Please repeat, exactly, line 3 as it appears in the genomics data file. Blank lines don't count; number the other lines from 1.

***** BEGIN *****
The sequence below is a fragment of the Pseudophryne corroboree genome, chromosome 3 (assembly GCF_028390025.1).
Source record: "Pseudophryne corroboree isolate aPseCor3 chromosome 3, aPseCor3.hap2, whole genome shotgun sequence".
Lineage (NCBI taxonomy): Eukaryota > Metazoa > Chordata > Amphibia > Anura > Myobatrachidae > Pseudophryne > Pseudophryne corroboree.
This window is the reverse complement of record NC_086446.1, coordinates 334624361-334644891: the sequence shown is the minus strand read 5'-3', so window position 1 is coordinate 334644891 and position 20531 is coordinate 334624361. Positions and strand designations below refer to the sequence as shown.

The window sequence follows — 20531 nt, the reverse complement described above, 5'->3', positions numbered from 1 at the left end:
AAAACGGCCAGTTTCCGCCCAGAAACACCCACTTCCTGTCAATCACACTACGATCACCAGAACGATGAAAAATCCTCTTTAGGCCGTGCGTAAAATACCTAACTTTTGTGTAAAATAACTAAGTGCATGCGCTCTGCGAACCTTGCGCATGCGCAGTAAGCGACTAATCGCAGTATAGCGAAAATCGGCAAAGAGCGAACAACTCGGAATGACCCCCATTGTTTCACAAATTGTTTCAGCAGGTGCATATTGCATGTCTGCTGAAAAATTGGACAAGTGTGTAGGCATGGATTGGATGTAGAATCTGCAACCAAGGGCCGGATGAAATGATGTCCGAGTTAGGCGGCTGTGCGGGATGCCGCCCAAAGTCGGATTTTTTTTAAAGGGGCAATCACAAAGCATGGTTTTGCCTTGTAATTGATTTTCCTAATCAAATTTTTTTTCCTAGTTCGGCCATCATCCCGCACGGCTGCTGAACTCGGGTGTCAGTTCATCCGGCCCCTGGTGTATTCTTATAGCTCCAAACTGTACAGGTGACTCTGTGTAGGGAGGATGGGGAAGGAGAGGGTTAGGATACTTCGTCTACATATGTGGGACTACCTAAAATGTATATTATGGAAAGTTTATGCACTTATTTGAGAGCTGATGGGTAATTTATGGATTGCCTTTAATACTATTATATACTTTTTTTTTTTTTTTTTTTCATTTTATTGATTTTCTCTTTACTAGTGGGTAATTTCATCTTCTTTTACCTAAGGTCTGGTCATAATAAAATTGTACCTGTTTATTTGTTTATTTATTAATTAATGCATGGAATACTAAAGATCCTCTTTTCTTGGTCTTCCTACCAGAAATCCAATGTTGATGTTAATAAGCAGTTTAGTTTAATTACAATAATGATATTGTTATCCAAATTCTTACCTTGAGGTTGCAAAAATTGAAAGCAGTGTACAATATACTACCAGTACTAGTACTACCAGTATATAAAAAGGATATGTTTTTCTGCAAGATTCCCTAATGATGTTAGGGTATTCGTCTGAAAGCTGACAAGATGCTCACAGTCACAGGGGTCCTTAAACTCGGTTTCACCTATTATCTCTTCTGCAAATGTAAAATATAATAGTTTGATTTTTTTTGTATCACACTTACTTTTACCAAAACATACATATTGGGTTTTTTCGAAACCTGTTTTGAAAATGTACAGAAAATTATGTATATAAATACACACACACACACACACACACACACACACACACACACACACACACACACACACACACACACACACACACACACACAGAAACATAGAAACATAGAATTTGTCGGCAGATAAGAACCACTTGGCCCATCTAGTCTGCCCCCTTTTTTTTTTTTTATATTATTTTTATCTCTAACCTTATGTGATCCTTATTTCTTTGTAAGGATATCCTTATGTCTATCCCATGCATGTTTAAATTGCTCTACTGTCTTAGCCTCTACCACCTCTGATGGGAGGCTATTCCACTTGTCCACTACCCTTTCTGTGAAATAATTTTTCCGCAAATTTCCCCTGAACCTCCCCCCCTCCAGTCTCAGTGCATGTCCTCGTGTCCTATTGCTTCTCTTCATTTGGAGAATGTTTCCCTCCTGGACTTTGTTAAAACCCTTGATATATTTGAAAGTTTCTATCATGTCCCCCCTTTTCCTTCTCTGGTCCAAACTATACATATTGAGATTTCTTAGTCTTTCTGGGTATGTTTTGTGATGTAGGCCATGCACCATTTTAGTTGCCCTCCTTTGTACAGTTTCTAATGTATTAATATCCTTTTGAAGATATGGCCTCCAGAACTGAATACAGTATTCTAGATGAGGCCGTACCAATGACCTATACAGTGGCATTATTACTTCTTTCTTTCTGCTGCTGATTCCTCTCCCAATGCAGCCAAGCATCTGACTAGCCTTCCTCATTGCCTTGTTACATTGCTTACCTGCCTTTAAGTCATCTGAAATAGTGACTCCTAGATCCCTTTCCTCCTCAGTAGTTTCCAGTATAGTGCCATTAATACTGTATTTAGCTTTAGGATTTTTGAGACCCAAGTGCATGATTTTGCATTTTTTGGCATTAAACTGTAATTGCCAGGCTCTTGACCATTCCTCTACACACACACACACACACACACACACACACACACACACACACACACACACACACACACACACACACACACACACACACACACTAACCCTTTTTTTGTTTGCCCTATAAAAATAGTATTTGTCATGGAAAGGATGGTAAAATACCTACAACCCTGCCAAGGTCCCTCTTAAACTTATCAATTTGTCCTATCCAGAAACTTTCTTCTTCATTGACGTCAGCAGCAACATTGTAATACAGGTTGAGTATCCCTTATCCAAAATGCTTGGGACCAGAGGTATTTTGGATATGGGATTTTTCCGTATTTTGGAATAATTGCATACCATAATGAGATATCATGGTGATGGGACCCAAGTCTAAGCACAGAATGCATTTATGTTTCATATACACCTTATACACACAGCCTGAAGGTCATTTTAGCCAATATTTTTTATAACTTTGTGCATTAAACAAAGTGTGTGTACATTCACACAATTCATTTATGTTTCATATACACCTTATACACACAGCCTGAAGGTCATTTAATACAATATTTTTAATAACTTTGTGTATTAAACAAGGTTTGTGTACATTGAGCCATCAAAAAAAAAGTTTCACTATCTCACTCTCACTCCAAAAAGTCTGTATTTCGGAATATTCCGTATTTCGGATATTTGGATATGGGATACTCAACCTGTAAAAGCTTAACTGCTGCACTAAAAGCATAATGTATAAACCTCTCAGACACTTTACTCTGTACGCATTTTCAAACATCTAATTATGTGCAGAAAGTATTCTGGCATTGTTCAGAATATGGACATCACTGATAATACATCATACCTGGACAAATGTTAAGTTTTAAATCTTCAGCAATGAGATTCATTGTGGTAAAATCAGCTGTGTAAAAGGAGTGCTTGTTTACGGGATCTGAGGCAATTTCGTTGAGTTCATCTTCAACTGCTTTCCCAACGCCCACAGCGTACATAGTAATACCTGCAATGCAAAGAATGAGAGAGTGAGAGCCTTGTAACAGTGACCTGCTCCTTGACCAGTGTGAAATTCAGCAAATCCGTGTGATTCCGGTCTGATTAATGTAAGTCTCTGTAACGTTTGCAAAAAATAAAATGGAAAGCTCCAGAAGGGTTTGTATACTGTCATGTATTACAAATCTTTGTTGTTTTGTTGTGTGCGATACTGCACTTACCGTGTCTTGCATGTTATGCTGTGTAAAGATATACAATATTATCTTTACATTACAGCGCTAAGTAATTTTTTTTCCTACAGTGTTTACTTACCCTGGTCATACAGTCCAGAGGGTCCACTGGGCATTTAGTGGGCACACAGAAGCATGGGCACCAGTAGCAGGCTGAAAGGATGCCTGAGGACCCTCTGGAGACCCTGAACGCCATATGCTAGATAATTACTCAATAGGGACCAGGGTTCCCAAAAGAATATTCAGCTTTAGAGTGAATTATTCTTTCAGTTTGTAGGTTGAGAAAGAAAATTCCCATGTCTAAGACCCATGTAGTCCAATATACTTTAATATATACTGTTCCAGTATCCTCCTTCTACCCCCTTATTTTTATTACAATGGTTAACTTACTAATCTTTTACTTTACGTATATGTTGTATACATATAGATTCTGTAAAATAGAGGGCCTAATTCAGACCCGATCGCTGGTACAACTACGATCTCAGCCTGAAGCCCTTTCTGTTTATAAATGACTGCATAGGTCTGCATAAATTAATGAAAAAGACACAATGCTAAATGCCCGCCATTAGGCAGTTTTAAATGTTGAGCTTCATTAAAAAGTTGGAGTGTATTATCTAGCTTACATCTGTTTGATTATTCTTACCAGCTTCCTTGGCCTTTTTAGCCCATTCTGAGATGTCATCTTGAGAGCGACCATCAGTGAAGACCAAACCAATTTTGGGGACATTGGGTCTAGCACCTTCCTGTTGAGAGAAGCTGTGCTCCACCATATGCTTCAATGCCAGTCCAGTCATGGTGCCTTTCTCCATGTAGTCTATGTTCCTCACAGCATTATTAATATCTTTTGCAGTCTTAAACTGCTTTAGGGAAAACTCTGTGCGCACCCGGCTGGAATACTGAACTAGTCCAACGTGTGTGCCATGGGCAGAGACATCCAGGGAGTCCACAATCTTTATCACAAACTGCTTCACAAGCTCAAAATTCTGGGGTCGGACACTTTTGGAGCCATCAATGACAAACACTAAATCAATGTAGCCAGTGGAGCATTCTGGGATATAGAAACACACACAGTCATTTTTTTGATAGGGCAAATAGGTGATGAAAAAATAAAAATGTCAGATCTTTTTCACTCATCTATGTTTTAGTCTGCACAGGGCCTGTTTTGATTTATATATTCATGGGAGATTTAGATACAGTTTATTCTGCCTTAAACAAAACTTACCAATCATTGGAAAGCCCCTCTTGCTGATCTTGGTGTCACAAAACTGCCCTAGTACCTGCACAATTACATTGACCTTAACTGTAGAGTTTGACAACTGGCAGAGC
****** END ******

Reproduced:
Lineage (NCBI taxonomy): Eukaryota > Metazoa > Chordata > Amphibia > Anura > Myobatrachidae > Pseudophryne > Pseudophryne corroboree.